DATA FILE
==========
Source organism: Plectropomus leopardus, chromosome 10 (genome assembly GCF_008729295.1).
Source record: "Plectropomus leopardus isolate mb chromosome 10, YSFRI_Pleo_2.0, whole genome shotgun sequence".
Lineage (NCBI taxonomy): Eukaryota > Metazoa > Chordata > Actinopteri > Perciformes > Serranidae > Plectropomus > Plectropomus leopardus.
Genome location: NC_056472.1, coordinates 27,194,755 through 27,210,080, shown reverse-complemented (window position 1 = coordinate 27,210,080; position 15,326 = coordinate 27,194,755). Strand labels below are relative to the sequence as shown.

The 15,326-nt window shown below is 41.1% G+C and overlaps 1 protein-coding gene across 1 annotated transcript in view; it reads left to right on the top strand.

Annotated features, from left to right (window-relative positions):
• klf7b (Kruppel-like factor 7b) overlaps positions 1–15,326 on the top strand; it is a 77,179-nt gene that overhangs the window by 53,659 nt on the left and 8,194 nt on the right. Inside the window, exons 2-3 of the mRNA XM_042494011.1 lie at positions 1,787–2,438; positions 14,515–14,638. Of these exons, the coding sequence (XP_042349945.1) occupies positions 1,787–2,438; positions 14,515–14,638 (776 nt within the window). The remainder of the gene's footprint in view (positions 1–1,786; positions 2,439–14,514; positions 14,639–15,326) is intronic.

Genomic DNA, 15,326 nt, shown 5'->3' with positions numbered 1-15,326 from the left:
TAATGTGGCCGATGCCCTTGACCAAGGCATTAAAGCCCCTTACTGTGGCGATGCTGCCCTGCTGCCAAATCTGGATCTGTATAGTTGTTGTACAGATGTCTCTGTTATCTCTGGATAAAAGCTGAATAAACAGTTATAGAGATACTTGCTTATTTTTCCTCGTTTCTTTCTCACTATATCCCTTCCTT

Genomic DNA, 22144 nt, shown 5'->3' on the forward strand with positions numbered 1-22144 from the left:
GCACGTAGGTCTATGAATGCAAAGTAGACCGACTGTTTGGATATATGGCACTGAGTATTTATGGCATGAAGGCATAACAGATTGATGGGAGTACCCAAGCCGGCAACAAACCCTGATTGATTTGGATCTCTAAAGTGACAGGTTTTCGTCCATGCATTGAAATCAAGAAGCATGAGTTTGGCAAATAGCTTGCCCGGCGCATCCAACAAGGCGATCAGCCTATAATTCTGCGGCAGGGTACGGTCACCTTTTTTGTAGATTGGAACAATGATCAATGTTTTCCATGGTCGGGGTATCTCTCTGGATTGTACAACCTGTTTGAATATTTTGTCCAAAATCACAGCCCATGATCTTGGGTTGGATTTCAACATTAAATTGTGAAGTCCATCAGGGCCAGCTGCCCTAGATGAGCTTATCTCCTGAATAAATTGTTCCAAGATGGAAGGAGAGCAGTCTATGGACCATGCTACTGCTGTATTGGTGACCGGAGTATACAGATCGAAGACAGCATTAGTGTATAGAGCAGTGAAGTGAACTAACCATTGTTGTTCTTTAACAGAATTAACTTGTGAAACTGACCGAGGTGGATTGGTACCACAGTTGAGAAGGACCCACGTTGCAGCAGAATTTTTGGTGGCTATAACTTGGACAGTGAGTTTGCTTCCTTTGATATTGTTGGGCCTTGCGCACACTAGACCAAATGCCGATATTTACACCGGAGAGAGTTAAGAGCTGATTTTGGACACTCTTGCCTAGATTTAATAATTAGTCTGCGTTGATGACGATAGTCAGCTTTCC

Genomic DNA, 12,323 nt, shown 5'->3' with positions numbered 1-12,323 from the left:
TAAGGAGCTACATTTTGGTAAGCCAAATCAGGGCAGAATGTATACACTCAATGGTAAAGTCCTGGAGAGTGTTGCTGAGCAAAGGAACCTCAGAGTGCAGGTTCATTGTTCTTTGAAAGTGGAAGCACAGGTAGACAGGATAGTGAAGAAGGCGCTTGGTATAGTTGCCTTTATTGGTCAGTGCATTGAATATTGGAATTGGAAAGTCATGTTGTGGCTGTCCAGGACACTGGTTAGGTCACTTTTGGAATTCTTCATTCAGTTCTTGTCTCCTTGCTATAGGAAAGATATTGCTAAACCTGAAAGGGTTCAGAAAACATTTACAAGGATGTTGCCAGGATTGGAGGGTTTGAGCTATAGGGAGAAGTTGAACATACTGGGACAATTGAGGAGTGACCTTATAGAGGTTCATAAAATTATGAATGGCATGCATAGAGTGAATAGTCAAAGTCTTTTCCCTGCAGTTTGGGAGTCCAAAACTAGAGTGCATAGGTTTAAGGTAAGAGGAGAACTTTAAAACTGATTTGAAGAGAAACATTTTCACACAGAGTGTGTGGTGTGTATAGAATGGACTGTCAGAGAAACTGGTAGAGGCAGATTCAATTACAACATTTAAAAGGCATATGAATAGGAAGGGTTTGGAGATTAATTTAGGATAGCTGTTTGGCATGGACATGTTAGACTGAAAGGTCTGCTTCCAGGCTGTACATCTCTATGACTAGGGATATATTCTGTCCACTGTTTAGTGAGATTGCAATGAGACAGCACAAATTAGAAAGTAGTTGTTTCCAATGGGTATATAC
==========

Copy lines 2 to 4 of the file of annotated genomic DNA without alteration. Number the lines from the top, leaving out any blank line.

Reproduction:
Source record: "Plectropomus leopardus isolate mb chromosome 10, YSFRI_Pleo_2.0, whole genome shotgun sequence".
Lineage (NCBI taxonomy): Eukaryota > Metazoa > Chordata > Actinopteri > Perciformes > Serranidae > Plectropomus > Plectropomus leopardus.
Genome location: NC_056472.1, coordinates 27,194,755 through 27,210,080, shown reverse-complemented (window position 1 = coordinate 27,210,080; position 15,326 = coordinate 27,194,755). Strand labels below are relative to the sequence as shown.